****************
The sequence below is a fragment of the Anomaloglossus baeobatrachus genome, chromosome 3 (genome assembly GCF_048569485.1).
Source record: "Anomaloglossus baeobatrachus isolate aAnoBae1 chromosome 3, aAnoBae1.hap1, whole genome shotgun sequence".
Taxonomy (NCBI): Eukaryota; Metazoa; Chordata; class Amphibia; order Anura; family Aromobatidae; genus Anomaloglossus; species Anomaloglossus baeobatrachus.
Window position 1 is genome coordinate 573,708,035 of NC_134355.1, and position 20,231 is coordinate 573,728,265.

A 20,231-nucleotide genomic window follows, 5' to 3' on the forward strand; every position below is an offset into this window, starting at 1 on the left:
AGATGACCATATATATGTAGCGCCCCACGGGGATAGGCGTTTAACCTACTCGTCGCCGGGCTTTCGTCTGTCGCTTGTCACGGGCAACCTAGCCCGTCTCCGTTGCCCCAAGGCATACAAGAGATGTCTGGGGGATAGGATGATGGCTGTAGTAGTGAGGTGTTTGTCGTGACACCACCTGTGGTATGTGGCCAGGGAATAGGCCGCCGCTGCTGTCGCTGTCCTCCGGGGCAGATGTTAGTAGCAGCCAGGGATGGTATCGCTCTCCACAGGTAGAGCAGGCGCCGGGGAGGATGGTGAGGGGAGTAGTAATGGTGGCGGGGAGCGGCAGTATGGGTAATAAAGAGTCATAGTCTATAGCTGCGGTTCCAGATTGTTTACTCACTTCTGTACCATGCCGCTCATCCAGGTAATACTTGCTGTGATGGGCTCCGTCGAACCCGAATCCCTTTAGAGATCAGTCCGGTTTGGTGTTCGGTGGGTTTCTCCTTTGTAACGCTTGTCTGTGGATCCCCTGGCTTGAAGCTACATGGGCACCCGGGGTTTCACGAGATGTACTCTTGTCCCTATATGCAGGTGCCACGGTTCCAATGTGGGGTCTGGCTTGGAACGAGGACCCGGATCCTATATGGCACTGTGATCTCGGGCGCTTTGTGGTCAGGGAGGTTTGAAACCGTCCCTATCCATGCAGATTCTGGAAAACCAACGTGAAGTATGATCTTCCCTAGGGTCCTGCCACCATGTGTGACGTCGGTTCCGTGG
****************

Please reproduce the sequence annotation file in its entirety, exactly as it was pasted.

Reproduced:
The sequence below is a fragment of the Anomaloglossus baeobatrachus genome, chromosome 3 (genome assembly GCF_048569485.1).
Source record: "Anomaloglossus baeobatrachus isolate aAnoBae1 chromosome 3, aAnoBae1.hap1, whole genome shotgun sequence".
Taxonomy (NCBI): Eukaryota; Metazoa; Chordata; class Amphibia; order Anura; family Aromobatidae; genus Anomaloglossus; species Anomaloglossus baeobatrachus.
Window position 1 is genome coordinate 573,708,035 of NC_134355.1, and position 20,231 is coordinate 573,728,265.

A 20,231-nucleotide genomic window follows, 5' to 3' on the forward strand; every position below is an offset into this window, starting at 1 on the left:
AGATGACCATATATATGTAGCGCCCCACGGGGATAGGCGTTTAACCTACTCGTCGCCGGGCTTTCGTCTGTCGCTTGTCACGGGCAACCTAGCCCGTCTCCGTTGCCCCAAGGCATACAAGAGATGTCTGGGGGATAGGATGATGGCTGTAGTAGTGAGGTGTTTGTCGTGACACCACCTGTGGTATGTGGCCAGGGAATAGGCCGCCGCTGCTGTCGCTGTCCTCCGGGGCAGATGTTAGTAGCAGCCAGGGATGGTATCGCTCTCCACAGGTAGAGCAGGCGCCGGGGAGGATGGTGAGGGGAGTAGTAATGGTGGCGGGGAGCGGCAGTATGGGTAATAAAGAGTCATAGTCTATAGCTGCGGTTCCAGATTGTTTACTCACTTCTGTACCATGCCGCTCATCCAGGTAATACTTGCTGTGATGGGCTCCGTCGAACCCGAATCCCTTTAGAGATCAGTCCGGTTTGGTGTTCGGTGGGTTTCTCCTTTGTAACGCTTGTCTGTGGATCCCCTGGCTTGAAGCTACATGGGCACCCGGGGTTTCACGAGATGTACTCTTGTCCCTATATGCAGGTGCCACGGTTCCAATGTGGGGTCTGGCTTGGAACGAGGACCCGGATCCTATATGGCACTGTGATCTCGGGCGCTTTGTGGTCAGGGAGGTTTGAAACCGTCCCTATCCATGCAGATTCTGGAAAACCAACGTGAAGTATGATCTTCCCTAGGGTCCTGCCACCATGTGTGACGTCGGTTCCGTGG